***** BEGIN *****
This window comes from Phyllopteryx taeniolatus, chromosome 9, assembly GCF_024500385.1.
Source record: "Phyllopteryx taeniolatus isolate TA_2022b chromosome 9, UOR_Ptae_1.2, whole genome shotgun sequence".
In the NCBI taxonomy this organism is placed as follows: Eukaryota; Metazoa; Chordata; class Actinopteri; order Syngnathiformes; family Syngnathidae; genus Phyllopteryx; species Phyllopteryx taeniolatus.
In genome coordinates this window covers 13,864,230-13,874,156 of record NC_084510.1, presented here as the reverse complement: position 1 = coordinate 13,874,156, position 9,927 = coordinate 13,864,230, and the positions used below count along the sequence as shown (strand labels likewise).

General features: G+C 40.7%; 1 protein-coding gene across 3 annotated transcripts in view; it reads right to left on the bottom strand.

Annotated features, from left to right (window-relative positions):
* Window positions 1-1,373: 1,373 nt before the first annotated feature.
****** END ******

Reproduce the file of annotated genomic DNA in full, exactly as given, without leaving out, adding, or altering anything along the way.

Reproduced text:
This window comes from Phyllopteryx taeniolatus, chromosome 9, assembly GCF_024500385.1.
Source record: "Phyllopteryx taeniolatus isolate TA_2022b chromosome 9, UOR_Ptae_1.2, whole genome shotgun sequence".
In the NCBI taxonomy this organism is placed as follows: Eukaryota; Metazoa; Chordata; class Actinopteri; order Syngnathiformes; family Syngnathidae; genus Phyllopteryx; species Phyllopteryx taeniolatus.
In genome coordinates this window covers 13,864,230-13,874,156 of record NC_084510.1, presented here as the reverse complement: position 1 = coordinate 13,874,156, position 9,927 = coordinate 13,864,230, and the positions used below count along the sequence as shown (strand labels likewise).

General features: G+C 40.7%; 1 protein-coding gene across 3 annotated transcripts in view; it reads right to left on the bottom strand.

Annotated features, from left to right (window-relative positions):
* Window positions 1-1,373: 1,373 nt before the first annotated feature.